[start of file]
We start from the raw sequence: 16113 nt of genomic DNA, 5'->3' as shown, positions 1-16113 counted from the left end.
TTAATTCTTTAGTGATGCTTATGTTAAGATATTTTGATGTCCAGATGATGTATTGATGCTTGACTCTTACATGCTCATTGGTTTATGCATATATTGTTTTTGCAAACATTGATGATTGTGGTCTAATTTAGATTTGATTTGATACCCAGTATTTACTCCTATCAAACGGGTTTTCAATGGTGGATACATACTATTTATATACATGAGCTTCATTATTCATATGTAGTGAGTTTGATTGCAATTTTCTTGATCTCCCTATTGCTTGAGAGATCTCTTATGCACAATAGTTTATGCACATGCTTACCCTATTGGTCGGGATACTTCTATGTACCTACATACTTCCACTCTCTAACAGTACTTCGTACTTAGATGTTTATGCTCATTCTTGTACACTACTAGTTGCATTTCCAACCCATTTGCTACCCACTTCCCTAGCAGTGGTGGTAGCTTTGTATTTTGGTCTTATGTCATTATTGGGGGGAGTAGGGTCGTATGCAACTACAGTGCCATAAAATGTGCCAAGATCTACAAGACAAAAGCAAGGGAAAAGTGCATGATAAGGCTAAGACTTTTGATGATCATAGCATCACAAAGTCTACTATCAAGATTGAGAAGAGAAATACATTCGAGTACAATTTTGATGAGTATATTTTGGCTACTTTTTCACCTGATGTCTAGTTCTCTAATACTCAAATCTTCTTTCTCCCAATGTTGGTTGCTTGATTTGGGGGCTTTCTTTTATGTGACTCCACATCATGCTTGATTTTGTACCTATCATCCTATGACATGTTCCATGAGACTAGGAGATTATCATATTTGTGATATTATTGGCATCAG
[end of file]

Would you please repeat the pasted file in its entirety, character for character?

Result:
We start from the raw sequence: 16113 nt of genomic DNA, 5'->3' as shown, positions 1-16113 counted from the left end.
TTAATTCTTTAGTGATGCTTATGTTAAGATATTTTGATGTCCAGATGATGTATTGATGCTTGACTCTTACATGCTCATTGGTTTATGCATATATTGTTTTTGCAAACATTGATGATTGTGGTCTAATTTAGATTTGATTTGATACCCAGTATTTACTCCTATCAAACGGGTTTTCAATGGTGGATACATACTATTTATATACATGAGCTTCATTATTCATATGTAGTGAGTTTGATTGCAATTTTCTTGATCTCCCTATTGCTTGAGAGATCTCTTATGCACAATAGTTTATGCACATGCTTACCCTATTGGTCGGGATACTTCTATGTACCTACATACTTCCACTCTCTAACAGTACTTCGTACTTAGATGTTTATGCTCATTCTTGTACACTACTAGTTGCATTTCCAACCCATTTGCTACCCACTTCCCTAGCAGTGGTGGTAGCTTTGTATTTTGGTCTTATGTCATTATTGGGGGGAGTAGGGTCGTATGCAACTACAGTGCCATAAAATGTGCCAAGATCTACAAGACAAAAGCAAGGGAAAAGTGCATGATAAGGCTAAGACTTTTGATGATCATAGCATCACAAAGTCTACTATCAAGATTGAGAAGAGAAATACATTCGAGTACAATTTTGATGAGTATATTTTGGCTACTTTTTCACCTGATGTCTAGTTCTCTAATACTCAAATCTTCTTTCTCCCAATGTTGGTTGCTTGATTTGGGGGCTTTCTTTTATGTGACTCCACATCATGCTTGATTTTGTACCTATCATCCTATGACATGTTCCATGAGACTAGGAGATTATCATATTTGTGATATTATTGGCATCAG